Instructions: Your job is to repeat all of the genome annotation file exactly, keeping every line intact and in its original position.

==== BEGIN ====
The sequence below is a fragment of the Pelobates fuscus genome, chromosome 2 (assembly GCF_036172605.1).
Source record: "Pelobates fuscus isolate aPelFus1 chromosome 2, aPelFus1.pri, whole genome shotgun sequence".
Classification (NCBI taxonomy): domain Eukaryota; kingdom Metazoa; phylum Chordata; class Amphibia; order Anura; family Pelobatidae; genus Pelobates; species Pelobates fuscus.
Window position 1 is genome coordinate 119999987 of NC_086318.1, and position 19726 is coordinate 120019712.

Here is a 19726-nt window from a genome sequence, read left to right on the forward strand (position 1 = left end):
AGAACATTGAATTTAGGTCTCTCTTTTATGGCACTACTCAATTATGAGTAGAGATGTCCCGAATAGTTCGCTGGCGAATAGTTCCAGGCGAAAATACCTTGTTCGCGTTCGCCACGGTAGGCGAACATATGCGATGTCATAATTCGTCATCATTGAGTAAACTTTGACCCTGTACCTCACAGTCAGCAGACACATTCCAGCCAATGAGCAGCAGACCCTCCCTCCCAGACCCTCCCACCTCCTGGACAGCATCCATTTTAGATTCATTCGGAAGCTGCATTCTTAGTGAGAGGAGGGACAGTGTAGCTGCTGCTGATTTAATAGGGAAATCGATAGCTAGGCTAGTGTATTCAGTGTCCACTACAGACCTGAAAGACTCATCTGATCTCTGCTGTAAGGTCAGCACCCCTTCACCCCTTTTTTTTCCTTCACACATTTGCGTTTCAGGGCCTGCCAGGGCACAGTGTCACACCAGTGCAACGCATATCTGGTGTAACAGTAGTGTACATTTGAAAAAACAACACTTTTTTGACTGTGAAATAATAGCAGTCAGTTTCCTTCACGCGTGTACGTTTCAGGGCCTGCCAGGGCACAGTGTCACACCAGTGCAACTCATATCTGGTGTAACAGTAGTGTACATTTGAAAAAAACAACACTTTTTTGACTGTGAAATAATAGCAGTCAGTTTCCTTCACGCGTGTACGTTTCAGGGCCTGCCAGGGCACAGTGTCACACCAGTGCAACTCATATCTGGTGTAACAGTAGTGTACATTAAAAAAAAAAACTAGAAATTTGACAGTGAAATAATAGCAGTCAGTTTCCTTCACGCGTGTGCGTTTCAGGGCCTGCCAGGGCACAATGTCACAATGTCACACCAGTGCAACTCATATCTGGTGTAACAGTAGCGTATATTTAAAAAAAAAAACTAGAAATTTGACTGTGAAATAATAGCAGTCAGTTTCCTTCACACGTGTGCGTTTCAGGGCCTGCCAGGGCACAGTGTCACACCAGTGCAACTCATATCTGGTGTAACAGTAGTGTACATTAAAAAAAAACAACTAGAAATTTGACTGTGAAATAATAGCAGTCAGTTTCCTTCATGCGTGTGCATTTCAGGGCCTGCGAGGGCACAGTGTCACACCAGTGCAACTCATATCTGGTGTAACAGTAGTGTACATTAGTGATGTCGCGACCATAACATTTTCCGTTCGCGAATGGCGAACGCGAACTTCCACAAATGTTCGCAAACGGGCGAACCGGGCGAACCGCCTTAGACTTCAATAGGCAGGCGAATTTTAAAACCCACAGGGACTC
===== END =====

The sequence below is a fragment of the Pelobates fuscus genome, chromosome 2 (assembly GCF_036172605.1).
Source record: "Pelobates fuscus isolate aPelFus1 chromosome 2, aPelFus1.pri, whole genome shotgun sequence".
Classification (NCBI taxonomy): domain Eukaryota; kingdom Metazoa; phylum Chordata; class Amphibia; order Anura; family Pelobatidae; genus Pelobates; species Pelobates fuscus.
Window position 1 is genome coordinate 119999987 of NC_086318.1, and position 19726 is coordinate 120019712.

Here is a 19726-nt window from a genome sequence, read left to right on the forward strand (position 1 = left end):
AGAACATTGAATTTAGGTCTCTCTTTTATGGCACTACTCAATTATGAGTAGAGATGTCCCGAATAGTTCGCTGGCGAATAGTTCCAGGCGAAAATACCTTGTTCGCGTTCGCCACGGTAGGCGAACATATGCGATGTCATAATTCGTCATCATTGAGTAAACTTTGACCCTGTACCTCACAGTCAGCAGACACATTCCAGCCAATGAGCAGCAGACCCTCCCTCCCAGACCCTCCCACCTCCTGGACAGCATCCATTTTAGATTCATTCGGAAGCTGCATTCTTAGTGAGAGGAGGGACAGTGTAGCTGCTGCTGATTTAATAGGGAAATCGATAGCTAGGCTAGTGTATTCAGTGTCCACTACAGACCTGAAAGACTCATCTGATCTCTGCTGTAAGGTCAGCACCCCTTCACCCCTTTTTTTTCCTTCACACATTTGCGTTTCAGGGCCTGCCAGGGCACAGTGTCACACCAGTGCAACGCATATCTGGTGTAACAGTAGTGTACATTTGAAAAAACAACACTTTTTTGACTGTGAAATAATAGCAGTCAGTTTCCTTCACGCGTGTACGTTTCAGGGCCTGCCAGGGCACAGTGTCACACCAGTGCAACTCATATCTGGTGTAACAGTAGTGTACATTTGAAAAAAACAACACTTTTTTGACTGTGAAATAATAGCAGTCAGTTTCCTTCACGCGTGTACGTTTCAGGGCCTGCCAGGGCACAGTGTCACACCAGTGCAACTCATATCTGGTGTAACAGTAGTGTACATTAAAAAAAAAAACTAGAAATTTGACAGTGAAATAATAGCAGTCAGTTTCCTTCACGCGTGTGCGTTTCAGGGCCTGCCAGGGCACAATGTCACAATGTCACACCAGTGCAACTCATATCTGGTGTAACAGTAGCGTATATTTAAAAAAAAAAACTAGAAATTTGACTGTGAAATAATAGCAGTCAGTTTCCTTCACACGTGTGCGTTTCAGGGCCTGCCAGGGCACAGTGTCACACCAGTGCAACTCATATCTGGTGTAACAGTAGTGTACATTAAAAAAAAACAACTAGAAATTTGACTGTGAAATAATAGCAGTCAGTTTCCTTCATGCGTGTGCATTTCAGGGCCTGCGAGGGCACAGTGTCACACCAGTGCAACTCATATCTGGTGTAACAGTAGTGTACATTAGTGATGTCGCGACCATAACATTTTCCGTTCGCGAATGGCGAACGCGAACTTCCACAAATGTTCGCAAACGGGCGAACCGGGCGAACCGCCTTAGACTTCAATAGGCAGGCGAATTTTAAAACCCACAGGGACTC